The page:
Sir Rowland Hill and the Penny Post

Rowland Hill, English teacher, inventor and social reformer

Sir Rowland Hill (1795-1879)

On August 27, 1879, English teacher, inventor and social reformer Sir Rowland Hill passed away. Hill campaigned for a comprehensive reform of the postal system, based on the concept of Uniform Penny Post and his solution of prepayment, facilitating the safe, speedy and cheap transfer of letters. Hill later served as a government postal official, and he is usually credited with originating the basic concepts of the modern postal service, including the invention of the postage stamp.

Rowland Hill was born in Blackwell Street, Kidderminster, Worcestershire, England, to Thomas Wright Hill, a liberal and forward-thinking social inovater, who founded a school that allowed its pupils to participate in self-governance and instruction.[1] At the age of 12, Rowland became a student-teacher in his father’s school. He taught astronomy and earned extra money fixing scientific instruments. He also worked at the Assay Office in Birmingham and painted landscapes in his spare time.

In 1819 he moved his father’s school “Hill Top” from central Birmingham, establishing the Hazelwood School at Edgbaston, an affluent neighbourhood of Birmingham, as an educational refraction of Joseph Priestley’s ideas. Hazelwood was aiming for useful, pupil-centred education which would give sufficient knowledge, skills and understanding to allow a student to continue self-education through a life “most useful to society and most happy to himself”. In his Plans for the Government and Liberal Instruction of Boys in Large Numbers Drawn from Experience (1822) Hill argued that kindness, instead of caning, and moral influence, rather than fear, should be the predominant forces in school discipline. Science was to be a compulsory subject, and students were to be self-governing.

After 1828 Rowland Hill abandoned teaching, experimented with a number of inventions, and in 1832, he published a tract called Home colonies : sketch of a plan for the gradual extinction of pauperism, and for the diminution of crime, then served from 1833 until 1839 as secretary of the South Australian Colonization Commission, which worked successfully to establish a settlement without convicts at what is today Adelaide.

According to folklore, Hill began pondering postal reform after a conversation with a young woman, in tears because a postman had brought a letter from her fiancé but refused to deliver it when she was unable to pay the postage due. Until Rowland’s time, the cost of postage was generally paid by the recipient, and rates were so expensive that mailed correspondence was a luxury beyond the means of ordinary working people. Furthermore, rates were complex, calculated by the distance and the number of pages, among other factors. Envelopes were rarely used, since the envelope counted as a page and added to the cost.[2]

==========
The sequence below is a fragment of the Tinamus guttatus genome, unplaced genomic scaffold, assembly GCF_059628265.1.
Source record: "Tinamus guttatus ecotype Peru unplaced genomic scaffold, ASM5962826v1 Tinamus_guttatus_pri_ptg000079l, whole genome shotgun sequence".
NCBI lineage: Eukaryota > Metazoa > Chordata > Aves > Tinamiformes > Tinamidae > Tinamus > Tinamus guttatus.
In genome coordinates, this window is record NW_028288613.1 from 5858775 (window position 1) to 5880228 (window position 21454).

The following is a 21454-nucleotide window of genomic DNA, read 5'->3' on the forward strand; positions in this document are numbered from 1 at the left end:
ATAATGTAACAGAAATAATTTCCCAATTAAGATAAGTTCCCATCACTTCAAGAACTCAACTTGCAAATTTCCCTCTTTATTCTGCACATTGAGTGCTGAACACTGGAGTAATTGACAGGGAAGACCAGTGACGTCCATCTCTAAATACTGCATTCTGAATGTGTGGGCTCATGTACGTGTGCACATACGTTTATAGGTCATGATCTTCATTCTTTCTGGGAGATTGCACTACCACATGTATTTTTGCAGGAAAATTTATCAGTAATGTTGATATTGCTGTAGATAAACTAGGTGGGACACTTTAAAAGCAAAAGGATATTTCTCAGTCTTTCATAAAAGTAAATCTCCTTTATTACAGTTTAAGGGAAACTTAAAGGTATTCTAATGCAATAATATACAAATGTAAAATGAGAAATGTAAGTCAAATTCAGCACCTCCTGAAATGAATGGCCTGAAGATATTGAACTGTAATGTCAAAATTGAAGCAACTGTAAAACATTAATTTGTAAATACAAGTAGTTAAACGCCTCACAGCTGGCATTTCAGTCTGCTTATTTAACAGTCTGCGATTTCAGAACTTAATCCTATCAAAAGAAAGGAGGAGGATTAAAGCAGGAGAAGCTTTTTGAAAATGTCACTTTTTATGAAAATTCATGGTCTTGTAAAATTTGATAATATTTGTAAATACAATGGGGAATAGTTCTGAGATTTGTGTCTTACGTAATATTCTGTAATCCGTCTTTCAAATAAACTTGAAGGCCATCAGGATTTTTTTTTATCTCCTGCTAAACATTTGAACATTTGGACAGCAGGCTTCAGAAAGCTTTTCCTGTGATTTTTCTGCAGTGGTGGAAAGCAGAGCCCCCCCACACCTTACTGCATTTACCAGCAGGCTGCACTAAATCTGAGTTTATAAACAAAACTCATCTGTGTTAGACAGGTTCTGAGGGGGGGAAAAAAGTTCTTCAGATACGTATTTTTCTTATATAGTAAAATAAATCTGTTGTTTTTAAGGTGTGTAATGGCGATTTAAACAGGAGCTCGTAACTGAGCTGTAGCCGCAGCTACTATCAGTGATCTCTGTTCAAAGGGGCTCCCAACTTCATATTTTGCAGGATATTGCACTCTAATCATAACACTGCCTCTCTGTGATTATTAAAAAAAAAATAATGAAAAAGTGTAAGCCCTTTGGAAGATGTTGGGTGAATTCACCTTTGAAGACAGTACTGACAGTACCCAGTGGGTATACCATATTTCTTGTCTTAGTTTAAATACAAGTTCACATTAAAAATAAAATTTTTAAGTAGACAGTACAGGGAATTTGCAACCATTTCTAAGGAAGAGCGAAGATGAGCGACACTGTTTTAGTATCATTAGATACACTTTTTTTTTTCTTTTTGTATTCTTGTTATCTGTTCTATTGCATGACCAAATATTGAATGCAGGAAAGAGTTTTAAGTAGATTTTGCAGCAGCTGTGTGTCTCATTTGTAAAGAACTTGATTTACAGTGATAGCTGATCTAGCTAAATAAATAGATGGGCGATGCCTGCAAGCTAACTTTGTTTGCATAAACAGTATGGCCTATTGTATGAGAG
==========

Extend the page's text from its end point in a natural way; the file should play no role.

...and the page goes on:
Rowland Hill first started to take a serious interest in postal reforms in 1835, which led him to the publication, in early 1837, of a pamphlet called Post Office Reform its Importance and Practicability. In the 1830s at least 12½% of all British mail was conveyed under the personal frank of peers, dignitaries and members of parliament, while censorship and political espionage were conducted by postal officials. Fundamentally, the postal system was mismanaged, wasteful, expensive and slow. It had become inadequate for the needs of an expanding commercial and industrial nation. Hill’s report called for “low and uniform rates” according to weight, rather than distance. Hill’s study reported his findings and those of Charles Babbage that most of the costs in the postal system were not for transport, but rather for laborious handling procedures at the origins and the destinations. Costs could be reduced dramatically if postage were prepaid by the sender, the prepayment to be proven by the use of prepaid letter sheets or adhesive stamps. Letter sheets were to be used because envelopes were not yet common; they were not yet mass-produced, and in an era when postage was calculated partly on the basis of the number of sheets of paper used, the same sheet of paper would be folded and serve for both the message and the address. In addition, Hill proposed to lower the postage rate to a penny per half ounce, without regard to distance.

The Penny Black, the World's first adhesive postage stamp, issued in May 1840

The Penny Black, the World’s first adhesive postage stamp, issued in May 1840

In the House of Lords the Postmaster, Lord Lichfield, a Whig, denounced Hill’s “wild and visionary schemes.” But merchants, traders and bankers viewed the existing system as corrupt and a restraint of trade. They formed a “Mercantile Committee” to advocate for Hill’s plan and pushed for its adoption. In 1839 Hill was given a two-year contract to run the new system. The Uniform Fourpenny Post rate was introduced that lowered the cost to fourpence from 5 December 1839, then to the penny rate on 10 January 1840, even before stamps or letter sheets could be printed. In May 1840 the World’s first adhesive postage stamps were distributed. With an elegant engraving of the young Queen Victoria (whose 21st birthday was celebrated that month), the Penny Black was an instant success. Refinements, such as perforations to ease the separating of the stamps, were instituted with later issues.

When a Tory government took power in 1842 Hill lost his position with Treasury and went to work for a railroad company. When Whigs took power in 1846 he was appointed to an executive post in the Post Office, where he worked for many years. He was knighted Sir Rowland Hill in 1860, and died in 1879.[2]

At yovisto, you may enjoy a video lecture on ‘The Art of the Stamp‘ by Maynard Sundman.

References and Further Reading:

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